Fellows interact with a broad spectrum of Middle Eastern cultures and perspectives, particularly in the fields of religious understanding, social entrepreneurialism, and conflict transformation to fortify their role as thought leaders and informed actors on the front lines of hope, empathy, and enlightened self-interest. Regional leaders often include U.S. ambassadors and state departments officials, ministers and military officials from perspective countries. Other potential meeting opportunities include NGO leaders, entrepreneurs, journalists, and activists as well as artists, educators, and religious representatives and leaders.
To learn some names of specific leaders we have met during previous fellowships, please return to our homepage and check previous years’ itineraries.

How could you visit and return to a tumultuous, unpredictable region?

Fellows interact with a broad spectrum of Middle Eastern cultures and perspectives, particularly in the fields of religious understanding, social entrepreneurialism, and conflict transformation to fortify their role as thought leaders and informed actors on the front lines of hope, empathy, and enlightened self-interest. Regional leaders often include U.S. ambassadors and state departments officials, ministers and military officials from perspective countries. Other potential meeting opportunities include NGO leaders, entrepreneurs, journalists, and activists as well as artists, educators, and religious representatives and leaders.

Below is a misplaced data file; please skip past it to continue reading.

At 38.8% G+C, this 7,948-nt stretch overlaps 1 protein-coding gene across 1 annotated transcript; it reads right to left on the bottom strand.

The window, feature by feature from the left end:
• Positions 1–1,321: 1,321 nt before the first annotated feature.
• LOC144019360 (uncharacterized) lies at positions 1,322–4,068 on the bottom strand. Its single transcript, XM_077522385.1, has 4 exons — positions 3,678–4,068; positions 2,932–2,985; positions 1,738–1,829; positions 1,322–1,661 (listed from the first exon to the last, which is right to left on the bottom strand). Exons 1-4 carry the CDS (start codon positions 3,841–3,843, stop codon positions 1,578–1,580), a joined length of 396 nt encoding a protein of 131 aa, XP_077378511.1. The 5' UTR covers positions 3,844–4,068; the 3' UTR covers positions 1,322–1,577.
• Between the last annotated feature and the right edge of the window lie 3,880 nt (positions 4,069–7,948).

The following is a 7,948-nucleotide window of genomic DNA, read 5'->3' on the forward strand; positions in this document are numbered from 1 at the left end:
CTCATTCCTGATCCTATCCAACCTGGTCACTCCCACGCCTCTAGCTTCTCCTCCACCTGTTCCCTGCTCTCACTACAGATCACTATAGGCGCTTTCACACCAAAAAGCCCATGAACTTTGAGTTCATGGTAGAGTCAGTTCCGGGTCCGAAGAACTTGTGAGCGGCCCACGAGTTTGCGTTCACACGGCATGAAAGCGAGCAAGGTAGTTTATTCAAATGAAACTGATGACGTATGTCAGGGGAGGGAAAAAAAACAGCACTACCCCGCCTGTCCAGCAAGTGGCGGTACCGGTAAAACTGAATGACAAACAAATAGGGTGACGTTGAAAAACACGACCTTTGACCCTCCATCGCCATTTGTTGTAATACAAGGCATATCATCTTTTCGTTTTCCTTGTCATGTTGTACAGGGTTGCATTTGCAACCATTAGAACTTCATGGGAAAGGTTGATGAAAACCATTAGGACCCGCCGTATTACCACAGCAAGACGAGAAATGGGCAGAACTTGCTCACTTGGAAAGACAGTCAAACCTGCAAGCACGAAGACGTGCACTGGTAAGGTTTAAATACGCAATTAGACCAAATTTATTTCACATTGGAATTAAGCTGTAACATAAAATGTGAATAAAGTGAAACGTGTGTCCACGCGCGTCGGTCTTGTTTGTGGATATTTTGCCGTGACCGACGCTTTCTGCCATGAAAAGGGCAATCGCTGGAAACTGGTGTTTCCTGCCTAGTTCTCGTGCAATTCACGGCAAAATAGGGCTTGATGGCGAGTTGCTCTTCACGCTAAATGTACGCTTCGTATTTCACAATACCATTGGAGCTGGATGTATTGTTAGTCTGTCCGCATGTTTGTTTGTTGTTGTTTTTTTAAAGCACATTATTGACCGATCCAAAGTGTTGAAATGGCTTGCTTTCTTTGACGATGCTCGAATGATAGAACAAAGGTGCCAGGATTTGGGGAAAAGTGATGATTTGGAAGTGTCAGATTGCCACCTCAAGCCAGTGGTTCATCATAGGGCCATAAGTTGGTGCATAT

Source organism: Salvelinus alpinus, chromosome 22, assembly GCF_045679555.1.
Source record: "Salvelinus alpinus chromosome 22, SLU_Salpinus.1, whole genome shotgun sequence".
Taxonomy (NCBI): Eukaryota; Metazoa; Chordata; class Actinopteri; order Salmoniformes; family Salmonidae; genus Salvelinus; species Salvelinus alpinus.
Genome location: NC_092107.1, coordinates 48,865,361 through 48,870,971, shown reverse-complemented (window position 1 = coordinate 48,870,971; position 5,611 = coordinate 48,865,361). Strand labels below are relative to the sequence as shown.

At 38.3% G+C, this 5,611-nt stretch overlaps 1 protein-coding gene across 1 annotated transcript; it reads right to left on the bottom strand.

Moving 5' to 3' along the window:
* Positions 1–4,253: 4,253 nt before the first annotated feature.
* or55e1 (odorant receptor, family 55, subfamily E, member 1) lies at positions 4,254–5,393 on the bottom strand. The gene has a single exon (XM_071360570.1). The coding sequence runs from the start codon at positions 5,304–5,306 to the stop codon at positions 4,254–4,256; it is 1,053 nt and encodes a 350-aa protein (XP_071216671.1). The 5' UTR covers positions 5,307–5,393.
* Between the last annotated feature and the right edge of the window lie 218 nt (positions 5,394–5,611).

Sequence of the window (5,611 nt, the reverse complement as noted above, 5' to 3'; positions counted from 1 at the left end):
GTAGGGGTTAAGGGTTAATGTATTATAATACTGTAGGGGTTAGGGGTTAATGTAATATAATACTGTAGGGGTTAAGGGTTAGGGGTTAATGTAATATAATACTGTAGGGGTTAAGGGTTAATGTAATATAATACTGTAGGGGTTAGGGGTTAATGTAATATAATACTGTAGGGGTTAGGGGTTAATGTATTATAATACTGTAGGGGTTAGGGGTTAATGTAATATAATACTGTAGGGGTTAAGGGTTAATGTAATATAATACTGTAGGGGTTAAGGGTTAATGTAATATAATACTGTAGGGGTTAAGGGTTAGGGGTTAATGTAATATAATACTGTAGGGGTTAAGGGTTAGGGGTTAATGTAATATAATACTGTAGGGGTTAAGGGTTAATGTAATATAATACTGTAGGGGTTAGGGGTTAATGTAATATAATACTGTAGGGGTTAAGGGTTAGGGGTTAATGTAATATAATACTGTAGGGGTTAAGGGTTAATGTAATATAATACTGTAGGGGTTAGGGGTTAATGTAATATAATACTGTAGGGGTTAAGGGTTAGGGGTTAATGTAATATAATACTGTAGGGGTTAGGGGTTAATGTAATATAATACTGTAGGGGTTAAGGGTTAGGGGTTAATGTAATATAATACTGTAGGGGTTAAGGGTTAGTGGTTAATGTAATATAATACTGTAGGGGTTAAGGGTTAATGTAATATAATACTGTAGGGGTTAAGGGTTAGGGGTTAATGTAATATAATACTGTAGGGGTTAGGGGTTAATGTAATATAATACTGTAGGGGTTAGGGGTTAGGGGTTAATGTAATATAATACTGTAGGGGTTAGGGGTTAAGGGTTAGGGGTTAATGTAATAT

To learn some names of specific leaders we have met during previous fellowships, please return to our homepage and check previous years’ itineraries.

What are the dates for the upcoming fellowship trip?

Our students’ safety is our priority. We work diligently with our allies and advisors in the region when planning our trips. Based on regional developments, we carefully plan our trips per country. In addition, we strive to ensure our students’ comfort away from home. Thus, when planning, we take in consideration religious holidays such as Shavuot and Ramadhan. Previous trips have taken place from mid-late May to mid-late June.

Who can apply?

Undergraduate students with leadership skills and strong academic and extracurricular records. Preference is given to sophomores and juniors. Seniors will only be considered for the program if they can demonstrate clear plans to continue their studies and benefit the academic community upon their return.

Is financial need a consideration?

What are the requirements?

To be considered for the fellowship program, you must be a U.S. Citizen, be over 18 years of age, have completed at least one year of undergraduate study by the program travel dates, and have a cumulative GPA of 3.5 or higher. Successful applicants have also demonstrated strong leadership potential based on involvement in extracurricular activities and school organizations/clubs, or in internship and work experience.